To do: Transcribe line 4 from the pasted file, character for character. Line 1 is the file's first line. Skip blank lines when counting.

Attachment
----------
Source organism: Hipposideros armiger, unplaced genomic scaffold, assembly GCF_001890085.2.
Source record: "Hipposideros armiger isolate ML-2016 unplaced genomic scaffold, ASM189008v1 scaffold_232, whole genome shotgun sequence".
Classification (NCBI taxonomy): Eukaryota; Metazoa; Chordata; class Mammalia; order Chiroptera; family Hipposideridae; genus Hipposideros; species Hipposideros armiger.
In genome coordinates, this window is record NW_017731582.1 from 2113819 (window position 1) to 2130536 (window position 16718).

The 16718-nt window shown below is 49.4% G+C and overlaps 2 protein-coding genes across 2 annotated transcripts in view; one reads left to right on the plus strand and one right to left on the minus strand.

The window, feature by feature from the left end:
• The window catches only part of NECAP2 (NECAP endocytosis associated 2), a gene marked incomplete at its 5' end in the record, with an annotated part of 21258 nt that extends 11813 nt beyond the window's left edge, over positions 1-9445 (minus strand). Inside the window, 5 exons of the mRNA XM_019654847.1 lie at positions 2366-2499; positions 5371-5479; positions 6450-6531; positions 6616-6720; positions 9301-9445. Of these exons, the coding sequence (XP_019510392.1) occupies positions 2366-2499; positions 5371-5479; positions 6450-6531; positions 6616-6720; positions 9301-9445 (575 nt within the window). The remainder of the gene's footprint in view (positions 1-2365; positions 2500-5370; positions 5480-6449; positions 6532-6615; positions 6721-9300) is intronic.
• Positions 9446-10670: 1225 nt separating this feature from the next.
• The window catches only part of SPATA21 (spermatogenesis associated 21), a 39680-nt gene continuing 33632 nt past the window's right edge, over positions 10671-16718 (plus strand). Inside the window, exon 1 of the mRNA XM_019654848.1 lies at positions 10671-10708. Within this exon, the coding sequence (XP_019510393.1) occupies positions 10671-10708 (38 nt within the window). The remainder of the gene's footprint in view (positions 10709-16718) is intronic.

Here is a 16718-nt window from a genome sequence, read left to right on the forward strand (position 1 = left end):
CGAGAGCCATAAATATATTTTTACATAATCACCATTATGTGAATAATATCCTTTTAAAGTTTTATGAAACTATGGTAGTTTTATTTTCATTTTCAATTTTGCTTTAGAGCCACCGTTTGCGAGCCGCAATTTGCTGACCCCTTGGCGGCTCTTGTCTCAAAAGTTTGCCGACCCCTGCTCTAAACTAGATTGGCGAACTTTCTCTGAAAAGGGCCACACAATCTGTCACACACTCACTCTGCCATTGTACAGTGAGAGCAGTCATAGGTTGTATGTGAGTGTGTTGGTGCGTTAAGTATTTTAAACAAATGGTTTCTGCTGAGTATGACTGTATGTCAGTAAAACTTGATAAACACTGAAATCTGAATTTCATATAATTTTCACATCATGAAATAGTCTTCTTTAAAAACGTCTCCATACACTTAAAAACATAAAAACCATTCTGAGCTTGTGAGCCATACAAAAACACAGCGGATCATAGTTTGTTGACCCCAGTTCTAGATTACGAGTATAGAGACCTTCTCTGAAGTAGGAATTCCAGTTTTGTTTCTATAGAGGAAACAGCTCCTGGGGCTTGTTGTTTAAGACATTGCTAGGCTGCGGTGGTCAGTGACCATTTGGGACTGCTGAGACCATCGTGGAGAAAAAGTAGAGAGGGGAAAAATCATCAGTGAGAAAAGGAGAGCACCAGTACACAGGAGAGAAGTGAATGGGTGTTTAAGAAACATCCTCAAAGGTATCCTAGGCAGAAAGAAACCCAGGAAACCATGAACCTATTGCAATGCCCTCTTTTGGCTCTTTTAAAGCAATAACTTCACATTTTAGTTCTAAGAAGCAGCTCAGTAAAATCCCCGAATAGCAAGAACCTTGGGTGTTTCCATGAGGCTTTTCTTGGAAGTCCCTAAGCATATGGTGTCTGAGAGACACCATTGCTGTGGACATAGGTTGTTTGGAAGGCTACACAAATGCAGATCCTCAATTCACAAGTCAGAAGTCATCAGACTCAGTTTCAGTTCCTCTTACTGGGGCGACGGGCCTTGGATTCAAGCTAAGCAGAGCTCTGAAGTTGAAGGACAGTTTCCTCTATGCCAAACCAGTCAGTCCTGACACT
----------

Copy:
In genome coordinates, this window is record NW_017731582.1 from 2113819 (window position 1) to 2130536 (window position 16718).